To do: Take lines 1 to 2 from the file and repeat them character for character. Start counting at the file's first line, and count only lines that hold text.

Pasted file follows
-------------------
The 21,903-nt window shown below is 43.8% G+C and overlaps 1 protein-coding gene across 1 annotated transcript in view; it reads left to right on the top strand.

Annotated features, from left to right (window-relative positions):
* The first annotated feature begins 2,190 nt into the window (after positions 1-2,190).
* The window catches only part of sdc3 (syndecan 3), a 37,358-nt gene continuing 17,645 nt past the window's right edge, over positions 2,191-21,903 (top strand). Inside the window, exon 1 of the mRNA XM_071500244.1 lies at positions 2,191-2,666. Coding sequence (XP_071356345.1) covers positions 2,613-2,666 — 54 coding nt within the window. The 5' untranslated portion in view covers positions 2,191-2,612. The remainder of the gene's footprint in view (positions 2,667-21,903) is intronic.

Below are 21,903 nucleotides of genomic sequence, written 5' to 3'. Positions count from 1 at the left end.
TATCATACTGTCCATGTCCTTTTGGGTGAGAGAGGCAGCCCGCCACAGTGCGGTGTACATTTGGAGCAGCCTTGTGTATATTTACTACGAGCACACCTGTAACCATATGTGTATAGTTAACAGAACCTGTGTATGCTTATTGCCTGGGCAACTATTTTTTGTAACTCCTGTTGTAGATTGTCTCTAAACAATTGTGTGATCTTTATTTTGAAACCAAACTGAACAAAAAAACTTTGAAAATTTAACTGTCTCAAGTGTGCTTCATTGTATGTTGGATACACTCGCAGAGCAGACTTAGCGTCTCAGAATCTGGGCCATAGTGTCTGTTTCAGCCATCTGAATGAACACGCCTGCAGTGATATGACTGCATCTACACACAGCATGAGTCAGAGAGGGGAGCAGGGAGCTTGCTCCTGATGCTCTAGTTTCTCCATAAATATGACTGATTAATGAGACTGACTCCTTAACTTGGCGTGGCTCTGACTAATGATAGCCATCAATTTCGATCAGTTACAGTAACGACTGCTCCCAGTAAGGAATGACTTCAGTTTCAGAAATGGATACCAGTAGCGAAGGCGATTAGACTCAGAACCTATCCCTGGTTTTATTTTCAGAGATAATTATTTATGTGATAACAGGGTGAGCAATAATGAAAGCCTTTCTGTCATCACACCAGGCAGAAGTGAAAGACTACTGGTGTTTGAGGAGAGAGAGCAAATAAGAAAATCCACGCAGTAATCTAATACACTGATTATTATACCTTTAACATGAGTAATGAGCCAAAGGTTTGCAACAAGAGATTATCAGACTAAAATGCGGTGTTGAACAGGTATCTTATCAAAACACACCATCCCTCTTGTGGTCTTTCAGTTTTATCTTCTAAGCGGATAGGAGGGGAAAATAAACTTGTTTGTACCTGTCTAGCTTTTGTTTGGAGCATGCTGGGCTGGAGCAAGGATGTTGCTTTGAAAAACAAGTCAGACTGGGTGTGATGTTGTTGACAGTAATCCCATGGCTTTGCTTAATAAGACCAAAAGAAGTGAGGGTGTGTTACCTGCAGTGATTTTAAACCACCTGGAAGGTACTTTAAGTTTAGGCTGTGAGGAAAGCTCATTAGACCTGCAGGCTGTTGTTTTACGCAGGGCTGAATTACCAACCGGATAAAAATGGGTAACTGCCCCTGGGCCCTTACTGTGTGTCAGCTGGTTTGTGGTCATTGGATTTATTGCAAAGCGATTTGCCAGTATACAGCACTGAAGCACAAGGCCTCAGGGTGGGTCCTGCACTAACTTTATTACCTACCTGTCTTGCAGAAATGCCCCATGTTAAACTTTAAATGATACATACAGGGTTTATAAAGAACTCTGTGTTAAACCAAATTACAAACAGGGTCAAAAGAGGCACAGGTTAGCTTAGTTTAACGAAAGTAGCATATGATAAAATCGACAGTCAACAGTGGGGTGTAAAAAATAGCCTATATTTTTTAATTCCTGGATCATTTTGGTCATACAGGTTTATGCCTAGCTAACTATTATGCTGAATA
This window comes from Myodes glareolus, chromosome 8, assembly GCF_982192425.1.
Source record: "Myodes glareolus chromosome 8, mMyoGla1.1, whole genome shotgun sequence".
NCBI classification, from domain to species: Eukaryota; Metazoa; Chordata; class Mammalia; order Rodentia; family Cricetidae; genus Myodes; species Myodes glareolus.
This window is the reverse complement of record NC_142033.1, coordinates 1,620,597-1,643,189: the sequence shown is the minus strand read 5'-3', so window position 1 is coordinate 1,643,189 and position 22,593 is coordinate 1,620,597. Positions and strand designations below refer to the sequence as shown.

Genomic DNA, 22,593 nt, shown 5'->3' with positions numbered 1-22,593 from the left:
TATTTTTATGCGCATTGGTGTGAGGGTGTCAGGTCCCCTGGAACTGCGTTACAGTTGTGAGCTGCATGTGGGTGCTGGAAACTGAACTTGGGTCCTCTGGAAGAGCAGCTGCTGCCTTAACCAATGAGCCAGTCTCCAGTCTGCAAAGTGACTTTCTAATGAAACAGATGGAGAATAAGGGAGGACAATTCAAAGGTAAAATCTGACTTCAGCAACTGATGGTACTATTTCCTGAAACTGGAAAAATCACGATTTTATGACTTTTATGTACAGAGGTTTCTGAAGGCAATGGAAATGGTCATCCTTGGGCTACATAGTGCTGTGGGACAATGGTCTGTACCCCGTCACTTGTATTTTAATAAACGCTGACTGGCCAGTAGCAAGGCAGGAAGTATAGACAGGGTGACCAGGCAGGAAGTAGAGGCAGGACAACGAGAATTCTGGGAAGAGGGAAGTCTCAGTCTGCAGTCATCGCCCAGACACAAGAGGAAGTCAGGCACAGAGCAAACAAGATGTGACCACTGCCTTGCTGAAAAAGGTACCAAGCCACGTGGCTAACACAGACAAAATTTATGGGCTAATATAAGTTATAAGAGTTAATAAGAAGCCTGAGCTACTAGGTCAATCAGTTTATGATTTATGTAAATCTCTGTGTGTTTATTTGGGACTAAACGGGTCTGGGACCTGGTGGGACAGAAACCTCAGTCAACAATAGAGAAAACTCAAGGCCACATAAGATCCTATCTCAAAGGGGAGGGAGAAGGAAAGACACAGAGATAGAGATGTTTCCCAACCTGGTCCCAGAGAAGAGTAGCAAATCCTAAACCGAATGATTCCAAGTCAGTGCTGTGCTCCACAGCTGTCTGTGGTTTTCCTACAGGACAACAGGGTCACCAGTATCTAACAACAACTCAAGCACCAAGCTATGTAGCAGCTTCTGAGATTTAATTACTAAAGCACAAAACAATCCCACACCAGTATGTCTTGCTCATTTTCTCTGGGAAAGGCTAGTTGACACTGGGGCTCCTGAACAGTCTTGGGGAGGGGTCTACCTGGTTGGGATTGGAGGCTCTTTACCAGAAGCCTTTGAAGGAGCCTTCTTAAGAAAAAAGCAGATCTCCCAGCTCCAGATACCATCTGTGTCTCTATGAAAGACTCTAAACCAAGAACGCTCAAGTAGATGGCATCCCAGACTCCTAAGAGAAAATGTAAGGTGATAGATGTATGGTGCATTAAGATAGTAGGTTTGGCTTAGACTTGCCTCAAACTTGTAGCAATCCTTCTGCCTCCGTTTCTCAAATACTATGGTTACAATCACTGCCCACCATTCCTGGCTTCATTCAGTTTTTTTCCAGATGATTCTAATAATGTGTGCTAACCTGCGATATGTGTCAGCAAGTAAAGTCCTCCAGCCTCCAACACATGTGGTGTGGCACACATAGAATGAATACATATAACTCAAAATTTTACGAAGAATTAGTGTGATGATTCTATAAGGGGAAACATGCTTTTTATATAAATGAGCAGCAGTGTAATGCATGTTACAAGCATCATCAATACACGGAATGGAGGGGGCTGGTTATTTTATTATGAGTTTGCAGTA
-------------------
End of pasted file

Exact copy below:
The 21,903-nt window shown below is 43.8% G+C and overlaps 1 protein-coding gene across 1 annotated transcript in view; it reads left to right on the top strand.

Annotated features, from left to right (window-relative positions):